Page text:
Ancient eclipses and dating the fall of babylon
Thousands of cuneiform tablets have been found in an area running from Anatolia to Egypt.
Keeping historical lists of rulers was traditional in the ancient Near East.Many tablets were not even baked in antiquity and have to be carefully handled until they are heated properly.The site of an item's recovery is an important piece of information for archaeologists. First, in ancient times old materials were often reused either as building material or fill, sometimes at a great distance from the original location.While there are some relatively pristine objects, such as you might see in the Louvre or the British Museum, the vast majority of recovered tables and inscriptions are in much worse condition.They have been broken with only portions found, intentionally defaced, and damaged by weather or the effects of being buried underground.In the series, the conjunction of the rise of Venus with the new moon provides a fixed point, or rather three fixed points, for the conjunction is a periodic occurrence.
Astronomical calculation can therefore fix, for example, the first dates of the reign of Hammurabi in this manner either as 1848, 1792, or 1736 BC, depending on whether the "high" (or "long"), "middle" or "low (or short) chronology" is followed.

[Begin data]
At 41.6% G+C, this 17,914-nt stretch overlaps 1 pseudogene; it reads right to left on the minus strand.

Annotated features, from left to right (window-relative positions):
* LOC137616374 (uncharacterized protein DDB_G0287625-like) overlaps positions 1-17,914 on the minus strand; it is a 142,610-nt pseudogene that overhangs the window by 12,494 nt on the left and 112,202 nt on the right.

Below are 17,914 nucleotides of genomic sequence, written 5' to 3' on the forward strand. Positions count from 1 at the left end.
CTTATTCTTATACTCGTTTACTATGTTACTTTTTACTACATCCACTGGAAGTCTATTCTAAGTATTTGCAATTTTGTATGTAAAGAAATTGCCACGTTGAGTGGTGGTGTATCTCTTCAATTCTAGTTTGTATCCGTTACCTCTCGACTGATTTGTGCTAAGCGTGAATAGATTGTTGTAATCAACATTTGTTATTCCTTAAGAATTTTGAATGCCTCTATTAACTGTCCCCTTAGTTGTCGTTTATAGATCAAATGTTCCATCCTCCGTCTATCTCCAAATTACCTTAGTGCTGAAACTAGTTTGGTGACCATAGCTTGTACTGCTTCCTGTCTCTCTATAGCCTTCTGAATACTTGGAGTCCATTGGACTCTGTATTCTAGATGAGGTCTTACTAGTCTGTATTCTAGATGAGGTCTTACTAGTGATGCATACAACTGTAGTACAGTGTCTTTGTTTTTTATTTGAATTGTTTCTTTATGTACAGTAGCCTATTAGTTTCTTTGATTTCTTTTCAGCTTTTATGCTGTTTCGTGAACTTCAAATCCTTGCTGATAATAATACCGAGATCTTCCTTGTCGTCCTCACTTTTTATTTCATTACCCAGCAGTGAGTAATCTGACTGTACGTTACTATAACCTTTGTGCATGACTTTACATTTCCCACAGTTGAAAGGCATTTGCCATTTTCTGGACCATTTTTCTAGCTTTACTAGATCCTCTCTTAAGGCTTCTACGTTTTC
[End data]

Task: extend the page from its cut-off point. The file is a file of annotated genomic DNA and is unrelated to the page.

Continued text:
A king may even take credit for a battle or construction project of an earlier ruler.
The Assyrians in particular have a literary tradition of always putting the best possible face on history.
For the 3rd and 2nd millennia BC, the following periods can be distinguished: Due to the sparsity of sources throughout the "Dark Age", the history of the Near Eastern Bronze Age down to the end of the Third Babylonian Dynasty is a "floating chronology".
In other words, it fits together internally as a "relative chronology" but not as an "absolute chronology".
The alternative major chronologies are defined by the date of the 8th year of the reign of Ammisaduqa, king of Babylon. The middle chronology (reign of Hammurabi 1792–1750 BC) is commonly encountered in literature, and many recent textbooks on the archaeology and history of the ancient Near East continue using it. There are also some scholars who discount the validity of the Venus tablet of Ammisaduqa entirely.